I agree that the Reds let Finnegan prove he isn’t a starter either in the minors or big leagues next year.Let not do the Cingrani thing ever ever again.

    • Michael E

      AND give him a LONG leash, not just 5 or 6 starts and call it quits.

      Imagine if John Smoltz, Tom Glavine or Greg Maddux, all stinky to begin their careers, were quickly yanked from starting to be relegated to half-duties of a middle reliever. The Braves wouldn’t have won a single division title, much less 13 in a row, from 1991 onward.

      This the problem with taking pitchers with the best stuff on the staff and stuffing them in a bullpen and not even using them for 3 or 4 days at a time every other week.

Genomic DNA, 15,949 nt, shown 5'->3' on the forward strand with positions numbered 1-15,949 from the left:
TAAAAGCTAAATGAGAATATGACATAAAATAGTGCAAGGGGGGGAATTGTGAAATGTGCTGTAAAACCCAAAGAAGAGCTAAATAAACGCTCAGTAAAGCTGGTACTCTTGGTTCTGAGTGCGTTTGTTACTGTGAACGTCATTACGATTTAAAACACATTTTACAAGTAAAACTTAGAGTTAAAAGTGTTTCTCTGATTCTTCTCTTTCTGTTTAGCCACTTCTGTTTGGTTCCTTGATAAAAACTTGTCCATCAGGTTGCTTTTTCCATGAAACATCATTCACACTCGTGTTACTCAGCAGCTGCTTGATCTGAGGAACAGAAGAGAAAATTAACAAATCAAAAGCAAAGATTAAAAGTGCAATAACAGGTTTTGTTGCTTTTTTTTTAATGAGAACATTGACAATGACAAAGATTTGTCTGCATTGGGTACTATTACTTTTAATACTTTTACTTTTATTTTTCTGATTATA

3. Jeremy Conley

    A couple of thoughts:

    1) when will the JJ Hoover non-sense stop? Look at the guy’s xFIP over the last 4 years. 4.40, 3.97, 3.99, 4.74. That means that the big changes in his ERA are due to three things: BABIP (mostly out of his control), HR/FB (mostly out of his control), and stranding runners (mostly out of his control). The guy has .2 WAR per season. He is replacement level. Why can’t we let go of the idea that he’s going to be an elite pitcher someday?

    2) I agree with both Grant and DeShields on this one. With 2016 likely to be a transition year, there’s no downside to seeing if Finnegan can start for a season. That said, from watching him pitch, I don’t think he’s going to end up as a starter.